If you’ve been following my ride for the last week or so you’re undoubtedly sick of hearing about this Dalton Highway, or the haul road as it was called before it has become something of a tourist attraction for the adventure minded looking to brave it to the Arctic Circle and for the perhaps suicidal who wish to venture beyond to the Arctic Ocean.
The Dalton Highway begins 84 miles north of Fairbanks and ends 414 miles later in the town of Deadhorse on the Arctic Ocean’s Prudhoe Bay. This road goes further north than any other road in North America.
About the same time our astronauts were exploring the lunar surface of the moon, geologists and oil company engineers were exploring the tundra of Alaska’s north slope. And while Armstrong and Aldrin didn’t find cottage cheese on the moon, in 1969 oil was discovered in similarly desolate terrain. This at a time when Alaska’s economy was still trying to recover from the boom days of the gold rush and the massive earthquake that rocked the southern part of the state in the mid 60’s. Oil would revitalize Alaska but the process of getting oil from the coast of the Arctic Ocean to the motorhomes, automobiles, plastic processing plants and more would prove to be a major challenge for Alaska and the rest of the United STates.
The oil flowed directly under Native land claims. And environmental groups were extremely weary about oil company claims that precautions would be taken to minimize disruption. Finally after claims were settled, environmental groups pacified and investment dollars in place, the Trans- Alaskan Pipeline was approved in the early 1970’s.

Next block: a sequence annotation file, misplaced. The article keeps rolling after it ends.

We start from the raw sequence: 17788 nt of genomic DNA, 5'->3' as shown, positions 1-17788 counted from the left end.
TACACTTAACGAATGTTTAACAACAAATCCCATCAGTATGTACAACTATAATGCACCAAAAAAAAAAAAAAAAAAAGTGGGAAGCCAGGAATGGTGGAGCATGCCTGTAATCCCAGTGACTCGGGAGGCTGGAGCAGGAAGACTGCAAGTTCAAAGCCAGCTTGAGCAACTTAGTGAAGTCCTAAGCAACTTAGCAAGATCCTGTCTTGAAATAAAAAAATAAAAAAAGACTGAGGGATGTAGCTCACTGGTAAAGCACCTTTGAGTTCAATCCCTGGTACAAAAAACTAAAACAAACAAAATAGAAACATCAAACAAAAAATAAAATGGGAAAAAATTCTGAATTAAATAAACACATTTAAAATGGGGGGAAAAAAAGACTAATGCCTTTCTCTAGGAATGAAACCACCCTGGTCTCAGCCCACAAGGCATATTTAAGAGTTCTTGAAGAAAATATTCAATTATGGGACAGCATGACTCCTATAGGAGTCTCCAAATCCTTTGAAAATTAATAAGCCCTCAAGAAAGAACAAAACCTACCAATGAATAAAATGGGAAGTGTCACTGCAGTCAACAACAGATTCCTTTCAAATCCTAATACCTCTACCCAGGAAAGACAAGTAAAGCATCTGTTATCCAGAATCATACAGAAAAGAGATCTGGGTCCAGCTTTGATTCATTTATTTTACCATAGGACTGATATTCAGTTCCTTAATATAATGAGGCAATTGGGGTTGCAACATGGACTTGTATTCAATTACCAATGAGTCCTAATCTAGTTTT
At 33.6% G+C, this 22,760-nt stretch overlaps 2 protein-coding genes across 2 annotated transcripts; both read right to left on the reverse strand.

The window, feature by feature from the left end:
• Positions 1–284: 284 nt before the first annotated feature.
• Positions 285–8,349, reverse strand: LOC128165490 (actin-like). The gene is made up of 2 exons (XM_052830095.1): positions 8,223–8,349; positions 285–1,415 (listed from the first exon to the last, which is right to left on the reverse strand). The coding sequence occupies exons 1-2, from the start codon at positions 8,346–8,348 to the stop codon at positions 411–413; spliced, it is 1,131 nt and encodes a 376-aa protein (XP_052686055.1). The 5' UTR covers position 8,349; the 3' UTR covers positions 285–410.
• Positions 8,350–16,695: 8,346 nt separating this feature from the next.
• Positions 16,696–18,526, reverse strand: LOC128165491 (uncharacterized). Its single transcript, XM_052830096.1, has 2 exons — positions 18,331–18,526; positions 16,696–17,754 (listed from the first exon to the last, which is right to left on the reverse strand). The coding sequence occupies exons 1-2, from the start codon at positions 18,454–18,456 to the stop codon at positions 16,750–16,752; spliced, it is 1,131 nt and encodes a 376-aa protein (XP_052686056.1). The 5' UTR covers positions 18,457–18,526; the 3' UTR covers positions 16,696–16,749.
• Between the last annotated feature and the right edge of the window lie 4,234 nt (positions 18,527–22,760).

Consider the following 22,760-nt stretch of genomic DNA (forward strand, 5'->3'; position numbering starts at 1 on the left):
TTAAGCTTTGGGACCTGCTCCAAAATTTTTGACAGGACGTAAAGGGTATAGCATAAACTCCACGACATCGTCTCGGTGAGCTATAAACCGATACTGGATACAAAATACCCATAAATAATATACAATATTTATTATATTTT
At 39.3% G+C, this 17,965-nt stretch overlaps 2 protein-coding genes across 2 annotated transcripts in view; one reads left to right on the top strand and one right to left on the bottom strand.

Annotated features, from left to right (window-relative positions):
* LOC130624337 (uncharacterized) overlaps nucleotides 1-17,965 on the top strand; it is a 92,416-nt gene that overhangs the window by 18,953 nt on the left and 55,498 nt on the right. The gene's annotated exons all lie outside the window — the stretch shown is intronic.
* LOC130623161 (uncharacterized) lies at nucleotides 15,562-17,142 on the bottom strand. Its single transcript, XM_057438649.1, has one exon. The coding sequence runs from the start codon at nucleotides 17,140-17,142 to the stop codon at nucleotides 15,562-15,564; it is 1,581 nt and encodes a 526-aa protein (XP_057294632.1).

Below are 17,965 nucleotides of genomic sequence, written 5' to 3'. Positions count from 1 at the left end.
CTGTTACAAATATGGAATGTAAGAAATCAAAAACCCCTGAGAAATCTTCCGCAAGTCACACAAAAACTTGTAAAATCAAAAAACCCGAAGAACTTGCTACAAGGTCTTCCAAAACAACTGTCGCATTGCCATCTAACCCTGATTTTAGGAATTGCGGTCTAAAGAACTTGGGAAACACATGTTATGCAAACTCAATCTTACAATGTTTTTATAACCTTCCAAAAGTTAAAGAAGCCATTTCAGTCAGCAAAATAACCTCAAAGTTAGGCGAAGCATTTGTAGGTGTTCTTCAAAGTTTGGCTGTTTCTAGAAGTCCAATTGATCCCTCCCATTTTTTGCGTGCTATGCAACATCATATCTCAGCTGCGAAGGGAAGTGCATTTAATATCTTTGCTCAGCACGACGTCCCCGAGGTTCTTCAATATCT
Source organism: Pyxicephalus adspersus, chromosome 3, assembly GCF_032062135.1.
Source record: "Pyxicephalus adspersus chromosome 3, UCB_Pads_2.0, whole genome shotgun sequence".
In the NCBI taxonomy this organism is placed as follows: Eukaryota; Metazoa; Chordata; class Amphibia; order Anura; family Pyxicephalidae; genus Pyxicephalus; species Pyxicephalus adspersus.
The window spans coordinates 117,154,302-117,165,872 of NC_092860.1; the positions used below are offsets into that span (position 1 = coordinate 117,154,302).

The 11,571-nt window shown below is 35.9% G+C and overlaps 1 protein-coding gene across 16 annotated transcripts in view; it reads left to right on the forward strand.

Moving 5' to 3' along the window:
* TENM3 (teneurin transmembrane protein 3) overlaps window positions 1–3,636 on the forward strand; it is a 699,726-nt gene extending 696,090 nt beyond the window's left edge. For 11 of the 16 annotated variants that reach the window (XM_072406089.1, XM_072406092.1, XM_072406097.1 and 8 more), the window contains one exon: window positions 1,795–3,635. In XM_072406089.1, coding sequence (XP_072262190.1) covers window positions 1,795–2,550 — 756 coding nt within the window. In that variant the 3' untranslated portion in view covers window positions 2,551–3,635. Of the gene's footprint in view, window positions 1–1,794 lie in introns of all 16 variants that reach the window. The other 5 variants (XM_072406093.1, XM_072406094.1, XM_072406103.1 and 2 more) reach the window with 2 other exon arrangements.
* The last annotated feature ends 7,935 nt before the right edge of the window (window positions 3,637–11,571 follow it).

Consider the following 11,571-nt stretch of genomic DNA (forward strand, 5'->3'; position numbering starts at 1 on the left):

Overcoming permafrost, mountain ranges and the wacky and winding waters of the Yukon River, the pipeline and the Dalton Highway were built in just three years between 1974 and 1977. This pipeline would send the valuable oil nearly 1,000 miles south to Valdez, just east of Anchorage.
The truckers who make riding this road a menace to motorcyclists and automobiles a like still call it the Haul Road. After all, it was built for truckers and still is their road.
And you can tell by the way they drive it. For the first 4 or 5 years until after its completion the road was open only to commercial traffic. It’s called the Haul Road, because everything needed to support building the oil fields, the pipeline and the road itself was hauled on this road on giant tractor trailer trucks. But in 1981, the state of Alaska named it after James B. Dalton, a lifelong Alaskan and expert in arctic engineering who was involved in early oil exploration efforts on the North Slope. The road at this time was only open to milepost 211. Finally, just ten years ago in 1995 the road was opened for public access all the way to Deadhorse, the industrial oil camp at Prudhoe Bay.
Eager to wet my feet in the Arctic Ocean I finally turned onto the road I thought I was riding early yesterday, the James B. Dalton Highway. Dick Hutchinson assured me this would be easier than the long ride to the end of the Old Steese Highway, which I soon learned was my fabled 300 mile rocky dirt wrong turn. Here the road turns to packed dirt and gravel.
Within the first 10 miles I ride through the charred timber from the Erickson Creek Fire which burned for more than a month and burning nearly 118,000 acres. But signs of life in the radiating fireweed that blankets the ground scattered with burnt stumps and sticks.
Planning for this ride I knew that fuel could be an issue. With only two gas stations between the start of the highway and Deadhorse at the end of the road, it’s important to take advantage of every fuel stop. My first would be at the Yukon River crossing. With a little cafe and gift shop I topped off the tank and met a fellow adventure ride, Ramon. Riding a KLR650 he was returning from the ride to the Arctic Ocean and would eventually make his way down through the lower 48. Without an itinerary or agenda he was simply on his own solo adventure. His biggest regret would be not getting a good jacket. Cursing his First Gear riding jacket for chafing his neck and the velcro strap belting him in the face, he hoped to find a shop to get something good. A reminder of those who try to adventure with gear that may suit a weekend or weeklong journey, but for extended adventures the importance of a good relationship with gear and clothing you’ll become all too intimate with can’t be overstated. I was happy with my riding suit though in dire need of a cleaning — this would have to wait.